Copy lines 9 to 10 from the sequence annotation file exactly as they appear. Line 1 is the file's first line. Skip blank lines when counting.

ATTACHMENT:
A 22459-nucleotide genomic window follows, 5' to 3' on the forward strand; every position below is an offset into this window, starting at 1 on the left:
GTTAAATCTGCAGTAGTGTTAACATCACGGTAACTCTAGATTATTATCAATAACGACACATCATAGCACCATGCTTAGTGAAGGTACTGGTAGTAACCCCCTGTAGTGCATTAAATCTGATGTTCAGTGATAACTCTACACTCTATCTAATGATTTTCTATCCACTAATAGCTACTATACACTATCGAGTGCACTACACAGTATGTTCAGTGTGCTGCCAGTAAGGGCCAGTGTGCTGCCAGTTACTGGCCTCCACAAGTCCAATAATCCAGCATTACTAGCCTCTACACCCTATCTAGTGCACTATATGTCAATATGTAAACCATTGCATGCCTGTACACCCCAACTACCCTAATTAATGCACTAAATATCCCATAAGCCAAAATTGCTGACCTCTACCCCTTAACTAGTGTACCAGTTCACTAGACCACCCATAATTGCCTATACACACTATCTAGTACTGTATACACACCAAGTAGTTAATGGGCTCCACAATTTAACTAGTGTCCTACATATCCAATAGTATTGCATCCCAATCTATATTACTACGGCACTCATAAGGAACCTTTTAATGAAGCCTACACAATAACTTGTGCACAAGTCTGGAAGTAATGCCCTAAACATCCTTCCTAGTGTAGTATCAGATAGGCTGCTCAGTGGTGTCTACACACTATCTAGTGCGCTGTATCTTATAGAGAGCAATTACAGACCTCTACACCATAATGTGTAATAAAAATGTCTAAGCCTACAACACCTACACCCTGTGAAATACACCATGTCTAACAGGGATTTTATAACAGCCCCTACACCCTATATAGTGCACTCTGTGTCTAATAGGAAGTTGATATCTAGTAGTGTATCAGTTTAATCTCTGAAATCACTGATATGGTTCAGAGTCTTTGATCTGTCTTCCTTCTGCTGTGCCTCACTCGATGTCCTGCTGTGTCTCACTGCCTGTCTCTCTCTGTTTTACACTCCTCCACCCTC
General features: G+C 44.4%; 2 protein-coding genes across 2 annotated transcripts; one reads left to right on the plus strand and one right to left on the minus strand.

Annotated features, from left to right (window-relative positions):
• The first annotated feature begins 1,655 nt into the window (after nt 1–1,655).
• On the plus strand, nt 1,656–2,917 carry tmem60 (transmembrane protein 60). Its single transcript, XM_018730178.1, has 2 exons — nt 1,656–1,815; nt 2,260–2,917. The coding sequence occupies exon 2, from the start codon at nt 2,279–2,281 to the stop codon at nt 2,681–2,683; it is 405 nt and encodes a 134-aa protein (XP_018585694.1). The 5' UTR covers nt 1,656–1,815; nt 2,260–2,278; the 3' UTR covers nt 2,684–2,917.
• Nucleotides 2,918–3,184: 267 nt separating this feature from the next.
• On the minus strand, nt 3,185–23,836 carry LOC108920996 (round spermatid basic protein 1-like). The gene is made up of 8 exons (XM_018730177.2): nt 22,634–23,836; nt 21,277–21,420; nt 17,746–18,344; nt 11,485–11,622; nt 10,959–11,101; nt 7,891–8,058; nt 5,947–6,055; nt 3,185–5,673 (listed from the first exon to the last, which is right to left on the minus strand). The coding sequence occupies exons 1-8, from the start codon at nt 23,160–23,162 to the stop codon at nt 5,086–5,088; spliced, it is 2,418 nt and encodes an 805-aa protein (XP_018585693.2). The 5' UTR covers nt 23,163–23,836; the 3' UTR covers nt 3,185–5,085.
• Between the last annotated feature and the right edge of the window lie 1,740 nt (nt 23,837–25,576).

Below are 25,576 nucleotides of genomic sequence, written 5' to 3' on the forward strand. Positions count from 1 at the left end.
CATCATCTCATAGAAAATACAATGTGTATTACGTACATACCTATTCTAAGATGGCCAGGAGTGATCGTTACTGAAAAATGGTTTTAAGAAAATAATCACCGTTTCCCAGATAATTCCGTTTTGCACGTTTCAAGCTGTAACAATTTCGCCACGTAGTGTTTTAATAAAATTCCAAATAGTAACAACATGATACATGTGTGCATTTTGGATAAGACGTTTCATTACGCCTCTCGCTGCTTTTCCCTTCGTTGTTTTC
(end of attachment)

• Between the last annotated feature and the right edge of the window lie 1,740 nt (nt 23,837–25,576).

Below are 25,576 nucleotides of genomic sequence, written 5' to 3' on the forward strand. Positions count from 1 at the left end.